By firing a Fibonacci laser pulse at atoms inside a quantum computer, physicists have created an entirely new, strange phase of matter that behaves as if it had two dimensions of time.

Including a theoretical “extra” time dimension “is a completely different way of thinking about phases of matter,” lead author Philipp Dumitrescu, a researcher at the Flatiron Institute’s Center for Computational Quantum Physics in New York City. said in a statement . “I worked for these THEORY ideas for over five years and to see them actually come to fruition in experiments is exciting.”

Connected: The otherworldly ‘time crystal’ made inside Google’s quantum computer could change physics forever

Physicists did not attempt to create a phase with a theoretical extra time dimension, nor were they looking for a method to enable better storage of quantum data. Instead, they were interested in creating a new phase of matter—a new form in which matter can exist, beyond the standard solid, liquid, gas plasma.

They began building the new stage in quantum computing company Quantinuum’s H1 quantum processor, which consists of 10 ytterbium ions in a vacuum chamber that are precisely controlled by lasers in a device known as an ion trap.

Ordinary computers use bits, or 0s and 1s, to form the basis of all calculations. Quantum computers are designed to use qubits, which can also exist in state 0 or 1. But that’s where the similarities end. Thanks to the strange laws of the quantum world, qubits can exist in a combination, or superposition, of both 0 and 1 states until the moment they are measured, after which they randomly collapse to either 0 or 1.

This strange behavior is key to the power of quantum computing, as it allows qubits to bind together quantum entanglement a process that Albert Einstein called “spooky action at a distance.” Entanglement pairs two or more qubits together, linking their properties so that any change in one particle causes a change in the other, even if they are separated by great distances. This gives quantum computers the ability to perform multiple calculations simultaneously, exponentially increasing their processing power over that of classical devices.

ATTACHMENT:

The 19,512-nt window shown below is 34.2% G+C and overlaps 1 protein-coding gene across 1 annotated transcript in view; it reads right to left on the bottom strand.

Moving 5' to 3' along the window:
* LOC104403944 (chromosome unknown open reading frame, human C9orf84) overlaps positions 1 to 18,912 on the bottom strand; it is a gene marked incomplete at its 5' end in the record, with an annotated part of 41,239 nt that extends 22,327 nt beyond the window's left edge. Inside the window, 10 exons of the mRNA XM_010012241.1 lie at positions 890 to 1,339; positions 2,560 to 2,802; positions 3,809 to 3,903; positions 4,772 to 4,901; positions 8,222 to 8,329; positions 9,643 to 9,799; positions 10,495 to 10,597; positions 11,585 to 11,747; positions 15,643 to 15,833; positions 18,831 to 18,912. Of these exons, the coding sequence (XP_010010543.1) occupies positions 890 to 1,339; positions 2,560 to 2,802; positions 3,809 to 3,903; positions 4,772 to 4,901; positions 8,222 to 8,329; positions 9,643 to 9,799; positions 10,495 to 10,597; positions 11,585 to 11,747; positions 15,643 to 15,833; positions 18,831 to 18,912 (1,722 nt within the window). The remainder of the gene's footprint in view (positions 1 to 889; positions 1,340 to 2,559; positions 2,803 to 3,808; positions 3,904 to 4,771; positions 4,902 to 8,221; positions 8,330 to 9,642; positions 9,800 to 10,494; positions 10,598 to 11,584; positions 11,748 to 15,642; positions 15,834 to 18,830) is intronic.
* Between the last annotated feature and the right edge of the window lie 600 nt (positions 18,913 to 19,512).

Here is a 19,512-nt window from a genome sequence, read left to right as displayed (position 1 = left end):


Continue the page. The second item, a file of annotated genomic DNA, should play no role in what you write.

But the development of quantum computers is hampered by a major flaw: Qubits not only interact and entangle with each other; because they cannot be perfectly isolated from the environment outside the quantum computer, they also interact with the external environment, thereby causing them to lose their quantum properties and the information they carry, in a process called decoherence.

“Even if you keep it all ATOM under tight control, they can lose their ‘quantity’ by talking to their environment, heating up, or interacting with things in ways you didn’t plan for,” Dumitrescu said.

To overcome these pesky decoherence effects and create a new, stable phase, physicists looked to a special set of phases called topological phases. Quantum entanglement not only enables quantum devices to encode information through the singular, static positions of qubits, but also to interweave them in the dynamic motions and interactions of the entire material—in the very shape or topology of the material’s entangled states. . This creates a “topological” qubit that encodes information in the form formed by multiple parts rather than just one part, making the phase much less likely to lose its information.